Published February 21, 2024
As you get serious about taking care of your hair, you’ll discover that many factors come into play in doing it. You might hear of various hair terms that you have no idea about. Think hair porosity. There are lots of people who still don’t know this concept of hair health.
Many different terms and categories describe hair health, texture, and type. Hair porosity is the general capacity of the hair strands to absorb and retain moisture.
Understanding what it is is crucial to your hair care routine. And it is where we enter the picture. Continue reading, as we’ll give a deep discussion of hair porosity. We’ll also dive into how to determine if your hair has low or high porosity and how to take care of it. Let’s start.
What Is Hair Porosity?
Hair porosity is the mane’s ability to soak and retain moisture. It affects how well oils and moisture pass through the cuticle. The cuticle is the outermost layer of your tresses.
Hair porosity is typically divided into three broad classes.
- Low porosity. It is the case when cuticles that are close together
- Medium porosity. It is the case when cuticles that are less tightly bound.
- High porosity. It is the case when cuticles that are more widely spaced.
To fully comprehend the concept of hair porosity, it’s best to know the structure of your hair. It consists of three layers. These layers are:
1. The cuticle
It is the tough, protective outer layer of the tresses. It is made up of smaller cuticles that overlap each other. It can be compared to shingles on a roof.
2. The cortex
The cortex is the thickest layer of your mane. It compasses fibrous proteins and the pigment that gives your crowning glory its color.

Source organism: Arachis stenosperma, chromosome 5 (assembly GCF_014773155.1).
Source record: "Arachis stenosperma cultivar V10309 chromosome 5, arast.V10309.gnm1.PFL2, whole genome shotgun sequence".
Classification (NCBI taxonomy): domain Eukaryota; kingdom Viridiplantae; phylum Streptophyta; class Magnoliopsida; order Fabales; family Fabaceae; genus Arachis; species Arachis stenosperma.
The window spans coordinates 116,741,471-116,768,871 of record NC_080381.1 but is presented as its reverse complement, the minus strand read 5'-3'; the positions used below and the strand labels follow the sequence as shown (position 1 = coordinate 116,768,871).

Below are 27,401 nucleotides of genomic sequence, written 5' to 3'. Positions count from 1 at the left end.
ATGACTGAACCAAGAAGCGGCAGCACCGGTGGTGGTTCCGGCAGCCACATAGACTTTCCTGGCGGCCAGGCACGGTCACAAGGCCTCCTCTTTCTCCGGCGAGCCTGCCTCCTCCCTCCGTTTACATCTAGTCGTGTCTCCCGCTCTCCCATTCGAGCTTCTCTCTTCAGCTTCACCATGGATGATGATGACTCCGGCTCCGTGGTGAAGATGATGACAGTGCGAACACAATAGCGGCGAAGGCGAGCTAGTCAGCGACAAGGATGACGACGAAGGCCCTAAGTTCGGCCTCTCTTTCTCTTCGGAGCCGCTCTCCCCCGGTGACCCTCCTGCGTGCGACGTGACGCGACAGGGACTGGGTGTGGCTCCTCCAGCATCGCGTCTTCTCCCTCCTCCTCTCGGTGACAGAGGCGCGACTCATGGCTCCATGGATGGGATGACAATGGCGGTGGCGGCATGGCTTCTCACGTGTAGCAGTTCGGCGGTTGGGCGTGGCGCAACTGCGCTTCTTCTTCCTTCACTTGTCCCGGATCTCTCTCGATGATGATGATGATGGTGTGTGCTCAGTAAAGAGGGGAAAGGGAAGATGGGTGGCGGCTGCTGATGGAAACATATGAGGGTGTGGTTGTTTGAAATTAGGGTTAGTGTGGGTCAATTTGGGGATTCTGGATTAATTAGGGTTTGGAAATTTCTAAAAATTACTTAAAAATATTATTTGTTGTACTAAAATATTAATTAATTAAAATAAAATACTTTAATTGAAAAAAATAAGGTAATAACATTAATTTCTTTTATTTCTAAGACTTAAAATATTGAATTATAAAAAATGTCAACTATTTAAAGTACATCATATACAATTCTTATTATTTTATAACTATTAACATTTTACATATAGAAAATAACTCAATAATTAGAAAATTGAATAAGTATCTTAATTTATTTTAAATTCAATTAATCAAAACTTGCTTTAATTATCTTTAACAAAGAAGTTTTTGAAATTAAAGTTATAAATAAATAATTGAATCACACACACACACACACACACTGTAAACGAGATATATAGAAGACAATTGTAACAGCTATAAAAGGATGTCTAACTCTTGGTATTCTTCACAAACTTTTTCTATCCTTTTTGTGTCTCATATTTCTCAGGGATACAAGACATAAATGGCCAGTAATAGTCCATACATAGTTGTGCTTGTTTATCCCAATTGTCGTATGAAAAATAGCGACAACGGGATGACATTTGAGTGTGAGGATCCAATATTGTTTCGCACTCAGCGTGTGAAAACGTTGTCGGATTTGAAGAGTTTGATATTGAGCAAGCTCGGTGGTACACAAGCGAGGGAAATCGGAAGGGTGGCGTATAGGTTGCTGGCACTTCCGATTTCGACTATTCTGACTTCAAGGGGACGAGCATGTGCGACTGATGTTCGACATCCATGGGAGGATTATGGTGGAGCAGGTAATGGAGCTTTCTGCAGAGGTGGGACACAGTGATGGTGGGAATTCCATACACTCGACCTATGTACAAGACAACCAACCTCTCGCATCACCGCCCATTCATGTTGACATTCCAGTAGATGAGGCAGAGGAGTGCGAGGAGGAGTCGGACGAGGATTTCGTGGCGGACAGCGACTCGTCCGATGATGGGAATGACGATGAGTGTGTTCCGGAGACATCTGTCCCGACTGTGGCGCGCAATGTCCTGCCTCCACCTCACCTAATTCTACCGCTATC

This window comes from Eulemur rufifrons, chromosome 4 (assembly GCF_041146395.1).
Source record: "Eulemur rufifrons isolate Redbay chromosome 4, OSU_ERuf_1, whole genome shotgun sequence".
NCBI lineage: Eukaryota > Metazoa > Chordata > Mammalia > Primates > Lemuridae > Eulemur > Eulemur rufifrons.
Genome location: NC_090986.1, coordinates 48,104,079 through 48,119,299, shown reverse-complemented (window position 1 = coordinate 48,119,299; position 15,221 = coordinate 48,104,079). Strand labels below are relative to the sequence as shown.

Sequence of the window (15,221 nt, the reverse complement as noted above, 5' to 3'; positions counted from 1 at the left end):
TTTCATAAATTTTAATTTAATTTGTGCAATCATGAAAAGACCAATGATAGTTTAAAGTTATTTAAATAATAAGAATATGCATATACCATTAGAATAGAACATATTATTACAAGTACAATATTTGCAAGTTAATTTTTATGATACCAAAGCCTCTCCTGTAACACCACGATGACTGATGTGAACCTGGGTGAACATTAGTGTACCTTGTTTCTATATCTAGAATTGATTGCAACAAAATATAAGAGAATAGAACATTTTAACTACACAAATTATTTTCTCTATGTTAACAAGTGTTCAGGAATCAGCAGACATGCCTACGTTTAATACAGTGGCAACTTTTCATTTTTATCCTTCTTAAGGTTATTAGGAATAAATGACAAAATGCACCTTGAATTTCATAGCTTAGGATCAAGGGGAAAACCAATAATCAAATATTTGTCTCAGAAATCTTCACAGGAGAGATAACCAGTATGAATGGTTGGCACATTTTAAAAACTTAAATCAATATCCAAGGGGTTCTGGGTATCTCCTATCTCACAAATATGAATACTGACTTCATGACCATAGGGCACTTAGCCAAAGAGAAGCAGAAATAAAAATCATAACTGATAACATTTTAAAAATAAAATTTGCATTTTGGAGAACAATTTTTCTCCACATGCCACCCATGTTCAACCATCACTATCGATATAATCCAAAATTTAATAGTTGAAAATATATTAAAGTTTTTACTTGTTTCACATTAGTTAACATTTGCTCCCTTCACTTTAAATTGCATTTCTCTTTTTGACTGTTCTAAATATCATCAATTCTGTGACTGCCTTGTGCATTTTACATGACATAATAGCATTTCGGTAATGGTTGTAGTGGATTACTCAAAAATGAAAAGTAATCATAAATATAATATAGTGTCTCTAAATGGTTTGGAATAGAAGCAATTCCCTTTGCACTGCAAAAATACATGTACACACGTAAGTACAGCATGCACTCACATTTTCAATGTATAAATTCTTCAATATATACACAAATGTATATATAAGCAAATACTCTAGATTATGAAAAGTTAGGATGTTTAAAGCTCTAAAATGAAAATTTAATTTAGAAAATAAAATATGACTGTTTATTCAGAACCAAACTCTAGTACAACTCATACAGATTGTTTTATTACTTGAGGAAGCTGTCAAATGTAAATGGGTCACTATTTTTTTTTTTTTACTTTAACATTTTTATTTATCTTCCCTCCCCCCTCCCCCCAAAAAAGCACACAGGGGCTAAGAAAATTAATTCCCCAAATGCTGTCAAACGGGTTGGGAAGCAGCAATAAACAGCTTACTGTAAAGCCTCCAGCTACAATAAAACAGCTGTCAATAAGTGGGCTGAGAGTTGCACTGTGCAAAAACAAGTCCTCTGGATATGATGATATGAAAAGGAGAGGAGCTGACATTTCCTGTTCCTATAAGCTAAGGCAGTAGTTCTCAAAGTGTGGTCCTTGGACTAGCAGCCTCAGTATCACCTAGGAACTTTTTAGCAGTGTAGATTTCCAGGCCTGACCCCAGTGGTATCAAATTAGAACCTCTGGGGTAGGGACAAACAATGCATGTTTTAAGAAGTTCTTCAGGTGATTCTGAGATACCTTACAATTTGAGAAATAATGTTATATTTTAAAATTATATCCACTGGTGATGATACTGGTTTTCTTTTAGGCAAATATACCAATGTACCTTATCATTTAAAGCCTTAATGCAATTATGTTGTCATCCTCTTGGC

3. The medulla
It is the soft, center part of your hair shaft.
Water, oils, and other moisturizing products need to be able to enter the cuticle and get to the cortex. It is for your mane to be healthy and moisturized.
Yet, if the cuticles are too close together, it’s not easy for those elements to penetrate the hair. In such an event, it will be harder for your mane to get the moisture it needs. Moreover, your hair will have difficulty retaining moisture if the cuticles are too widely spaced.
What Defines Hair Porosity?
Genetics is the main element that accounts for someone’s hair porosity. Depending on it, you can be born with naturally higher or lower porosity hair. Curly hair, in its virgin condition, is naturally higher in porosity. It is than straight hair. The curlier it is, the higher the porosity tends to be.
Yet, it is not final. Porosity alters any time the hair structure is modified. Or as we put it, damaged. The more damaged your mane is, the higher the porosity it will be. The damage usually lifts the hair cuticles.